Free radicals shown to protect the heart
Posted on 06/10/2010
Scientists at King’s College London have discovered that some ‘free radicals’ protect the heart, providing a possible reason why trials of antioxidant therapies for heart disease have so far failed.
Researchers discovered that in mice, chemically-reactive molecules - normally thought to be damaging for the body - may in fact help the heart adapt to chronic stress, preventing heart failure.
Heart failure occurs when the heart can’t adapt to chronic conditions that put pressure on the organ, such as high blood pressure or heart attacks. More than 700,000 in the UK are living with heart failure, which can be debilitating and has a poor prognosis.
The research, funded by the British Heart Foundation (BHF), showed that some examples of highly-reactive molecules known as ‘reactive oxygen species’, which include free radicals, had protective effects.
BHF Professor, Ajay Shah, who led the study at King’s College London, said: 'The bad reputation of free radicals has led many to believe that antioxidants – which mop them up – could be beneficial for heart health. But trials of non-specific antioxidant therapies have failed to show benefits. Our discovery could partly explain why.
'In fact, some of these reactive molecules act as signals to promote protective pathways. We need to develop targeted therapies that remove damaging free radicals or promote the protective ones.'
The team at the King’s College London BHF Centre of Research Excellence investigated the effects of Nox4, an enzyme that produces reactive oxygen species in the heart. They tested the effects of Nox4 on the heart by engineering mice that lacked Nox4, and those that over-produced it.
They found that the mice with extra Nox4 adapted much better to stress, protecting the heart from becoming enlarged or failing.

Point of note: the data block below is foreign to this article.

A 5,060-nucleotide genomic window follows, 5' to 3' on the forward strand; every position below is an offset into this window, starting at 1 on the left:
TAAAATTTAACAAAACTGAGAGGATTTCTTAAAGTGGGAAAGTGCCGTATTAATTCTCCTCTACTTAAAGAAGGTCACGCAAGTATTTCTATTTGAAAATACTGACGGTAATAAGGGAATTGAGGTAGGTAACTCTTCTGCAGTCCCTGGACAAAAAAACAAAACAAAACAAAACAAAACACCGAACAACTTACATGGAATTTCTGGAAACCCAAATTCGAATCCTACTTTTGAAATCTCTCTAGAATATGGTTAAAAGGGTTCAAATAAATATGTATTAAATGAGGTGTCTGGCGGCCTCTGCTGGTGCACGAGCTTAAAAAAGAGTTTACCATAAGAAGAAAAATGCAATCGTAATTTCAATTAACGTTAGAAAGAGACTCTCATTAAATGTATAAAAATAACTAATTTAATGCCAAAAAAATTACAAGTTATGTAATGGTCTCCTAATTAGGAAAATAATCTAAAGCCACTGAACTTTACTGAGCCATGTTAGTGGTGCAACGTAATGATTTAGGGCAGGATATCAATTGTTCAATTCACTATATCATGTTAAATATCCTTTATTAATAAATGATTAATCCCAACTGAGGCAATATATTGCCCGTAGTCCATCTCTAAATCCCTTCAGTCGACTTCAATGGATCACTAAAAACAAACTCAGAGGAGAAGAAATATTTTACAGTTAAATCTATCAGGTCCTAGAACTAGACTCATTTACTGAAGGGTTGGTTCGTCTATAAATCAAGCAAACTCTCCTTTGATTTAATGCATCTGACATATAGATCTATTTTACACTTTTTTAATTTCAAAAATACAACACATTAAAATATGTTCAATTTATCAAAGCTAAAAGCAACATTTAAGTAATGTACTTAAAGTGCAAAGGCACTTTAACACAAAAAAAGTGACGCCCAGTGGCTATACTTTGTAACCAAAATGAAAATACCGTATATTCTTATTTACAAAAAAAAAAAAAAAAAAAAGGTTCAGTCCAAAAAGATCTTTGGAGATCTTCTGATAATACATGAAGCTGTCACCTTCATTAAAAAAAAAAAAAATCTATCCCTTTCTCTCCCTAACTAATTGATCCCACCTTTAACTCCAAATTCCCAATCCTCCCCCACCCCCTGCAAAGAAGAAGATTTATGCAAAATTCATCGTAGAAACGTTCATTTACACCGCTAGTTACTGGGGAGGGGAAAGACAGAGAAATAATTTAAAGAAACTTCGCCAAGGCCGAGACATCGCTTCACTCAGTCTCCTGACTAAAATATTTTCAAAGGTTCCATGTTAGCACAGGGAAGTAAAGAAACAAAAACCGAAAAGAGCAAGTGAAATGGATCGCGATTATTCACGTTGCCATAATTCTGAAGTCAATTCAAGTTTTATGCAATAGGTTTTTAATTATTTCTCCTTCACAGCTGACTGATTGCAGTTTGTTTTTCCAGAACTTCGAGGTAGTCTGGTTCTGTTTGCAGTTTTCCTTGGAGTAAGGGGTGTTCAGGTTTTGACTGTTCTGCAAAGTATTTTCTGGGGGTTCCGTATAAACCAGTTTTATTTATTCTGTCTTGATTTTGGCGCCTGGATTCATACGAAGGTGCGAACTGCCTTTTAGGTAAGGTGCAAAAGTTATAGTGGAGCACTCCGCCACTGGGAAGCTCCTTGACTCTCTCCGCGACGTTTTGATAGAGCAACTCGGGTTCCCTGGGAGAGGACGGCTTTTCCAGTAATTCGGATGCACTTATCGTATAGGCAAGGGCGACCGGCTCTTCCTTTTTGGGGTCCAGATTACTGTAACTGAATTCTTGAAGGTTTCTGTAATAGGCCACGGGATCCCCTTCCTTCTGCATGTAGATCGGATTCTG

Professor Jeremy Pearson, Associate Medical Director at the BHF, said: 'Heart failure is a debilitating condition with inadequate treatments. Teasing out the heart’s natural defence mechanisms through research is vital for developing more effective treatments and improving life for those affected.'
The research is published this week in the journal PNAS.
Notes to editors
King's College London
King's College London is one of the top 25 universities in the world (2010 QS international world rankings), The Sunday Times 'University of the Year 2010/11' and the fourth oldest in England. A research-led university based in the heart of London, King's has nearly 23,000 students (of whom more than 8,600 are graduate students) from nearly 140 countries, and some 5,500 employees. King's is in the second phase of a £1 billion redevelopment programme which is transforming its estate.
King's has an outstanding reputation for providing world-class teaching and cutting-edge research. In the 2008 Research Assessment Exercise for British universities, 23 departments were ranked in the top quartile of British universities; over half of our academic staff work in departments that are in the top 10 per cent in the UK in their field and can thus be classed as world leading. The College is in the top seven UK universities for research earnings and has an overall annual income of nearly £450 million.
King's has a particularly distinguished reputation in the humanities, law, the sciences (including a wide range of health areas such as psychiatry, medicine, nursing and dentistry) and social sciences including international affairs. It has played a major role in many of the advances that have shaped modern life, such as the discovery of the structure of DNA and research that led to the development of radio, television, mobile phones and radar. It is the largest centre for the education of healthcare professionals in Europe; no university has more Medical Research Council Centres.
King's College London and Guy's and St Thomas', King's College Hospital and South London and Maudsley NHS Foundation Trusts are part of King's Health Partners. King's Health Partners Academic Health Sciences Centre (AHSC) is a pioneering global collaboration between one of the world's leading research-led universities and three of London's most successful NHS Foundation Trusts, including leading teaching hospitals and comprehensive mental health services. For more information, visit: www.kingshealthpartners.org.
Emma Reynolds, Public Relations Department
Email: email@example.com Tel: 020 7848 4334